Mummies' Fake Toes Could Be First Prosthetics

July 27, 2007— National Geographic News
When this mummy lived, she was able to walk like an Egyptian—thanks to a false toe.
The toe, made of wood and leather, may be the world's earliest known functional prosthetic, experts say.
The current earliest known prosthesis is an artificial leg found in Italy that dates back to 300 B.C. That's several hundred years younger than the Egyptian toe, which dates to between 1000 and 600 B.C.
A woman between 50 and 60 used the well-worn prosthetic, and the amputation site of her toe seems to have healed successfully, Jacky Finch, of the University of Manchester in the United Kingdom, said in a statement.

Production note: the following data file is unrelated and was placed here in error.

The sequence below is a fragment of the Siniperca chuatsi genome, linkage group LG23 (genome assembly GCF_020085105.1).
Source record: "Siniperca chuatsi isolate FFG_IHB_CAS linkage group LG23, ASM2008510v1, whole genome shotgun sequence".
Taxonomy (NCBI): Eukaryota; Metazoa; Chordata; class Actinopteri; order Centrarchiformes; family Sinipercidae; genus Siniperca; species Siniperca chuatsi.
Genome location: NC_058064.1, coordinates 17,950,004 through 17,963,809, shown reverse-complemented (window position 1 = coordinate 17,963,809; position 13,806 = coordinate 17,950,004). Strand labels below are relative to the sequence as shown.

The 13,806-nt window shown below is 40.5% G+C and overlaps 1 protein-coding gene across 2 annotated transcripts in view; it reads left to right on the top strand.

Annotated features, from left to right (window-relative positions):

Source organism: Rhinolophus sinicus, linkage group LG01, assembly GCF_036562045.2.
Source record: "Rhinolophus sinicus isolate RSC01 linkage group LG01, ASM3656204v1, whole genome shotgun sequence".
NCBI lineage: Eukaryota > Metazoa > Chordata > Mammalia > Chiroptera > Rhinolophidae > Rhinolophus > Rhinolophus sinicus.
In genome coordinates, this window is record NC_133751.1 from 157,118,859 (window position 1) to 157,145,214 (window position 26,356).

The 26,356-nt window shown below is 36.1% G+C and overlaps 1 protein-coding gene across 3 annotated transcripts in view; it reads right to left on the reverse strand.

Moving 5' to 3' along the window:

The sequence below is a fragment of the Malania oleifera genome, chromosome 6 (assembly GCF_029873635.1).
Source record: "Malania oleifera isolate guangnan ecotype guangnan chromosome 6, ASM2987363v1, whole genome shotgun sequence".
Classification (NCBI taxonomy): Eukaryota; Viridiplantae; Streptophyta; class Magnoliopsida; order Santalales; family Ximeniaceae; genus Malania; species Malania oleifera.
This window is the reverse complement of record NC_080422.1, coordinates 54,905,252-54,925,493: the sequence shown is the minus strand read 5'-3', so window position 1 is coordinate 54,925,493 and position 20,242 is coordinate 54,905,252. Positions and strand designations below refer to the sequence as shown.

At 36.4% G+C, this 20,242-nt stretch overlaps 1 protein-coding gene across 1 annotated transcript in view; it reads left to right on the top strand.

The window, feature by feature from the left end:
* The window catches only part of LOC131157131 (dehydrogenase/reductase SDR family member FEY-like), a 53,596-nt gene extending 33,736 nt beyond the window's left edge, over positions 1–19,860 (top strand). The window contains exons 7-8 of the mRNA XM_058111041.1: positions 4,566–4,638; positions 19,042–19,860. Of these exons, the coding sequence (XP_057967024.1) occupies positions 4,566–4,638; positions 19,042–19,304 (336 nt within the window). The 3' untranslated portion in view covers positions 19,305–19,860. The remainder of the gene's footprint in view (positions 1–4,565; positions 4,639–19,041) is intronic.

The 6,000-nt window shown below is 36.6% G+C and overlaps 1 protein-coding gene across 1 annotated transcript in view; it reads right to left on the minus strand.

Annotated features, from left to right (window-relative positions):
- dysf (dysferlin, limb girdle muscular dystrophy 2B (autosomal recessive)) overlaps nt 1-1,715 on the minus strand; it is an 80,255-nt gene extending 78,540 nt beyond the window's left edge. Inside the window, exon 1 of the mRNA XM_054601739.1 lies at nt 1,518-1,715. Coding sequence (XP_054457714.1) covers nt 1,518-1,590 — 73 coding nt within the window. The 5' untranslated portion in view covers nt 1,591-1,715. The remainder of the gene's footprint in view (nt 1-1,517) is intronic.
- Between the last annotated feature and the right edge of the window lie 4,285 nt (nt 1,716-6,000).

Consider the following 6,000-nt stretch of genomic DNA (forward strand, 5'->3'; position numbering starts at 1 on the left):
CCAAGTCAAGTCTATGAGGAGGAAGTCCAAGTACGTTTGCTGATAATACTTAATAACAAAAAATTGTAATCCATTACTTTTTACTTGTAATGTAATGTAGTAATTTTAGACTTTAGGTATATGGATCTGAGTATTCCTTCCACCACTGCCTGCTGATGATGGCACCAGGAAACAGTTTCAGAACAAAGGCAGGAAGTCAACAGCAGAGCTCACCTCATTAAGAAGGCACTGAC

To see if the toe really works, Finch is gathering a group of volunteers who have lost their right big toes to wear a replica of the Egyptian toe.
Finch will also test a second Egyptian prosthetic toe from the same time period. That toe, made of a sort of papier mache, is on display at the British Museum.
Replicas from both toes will be tested at the Human Performance Laboratory at the nearby University of Salford.
"If we can prove that one or both were functional," Finch said, "then we will have pushed back prosthetic medicine by as much as 700 years."

—Christine Dell'Amore

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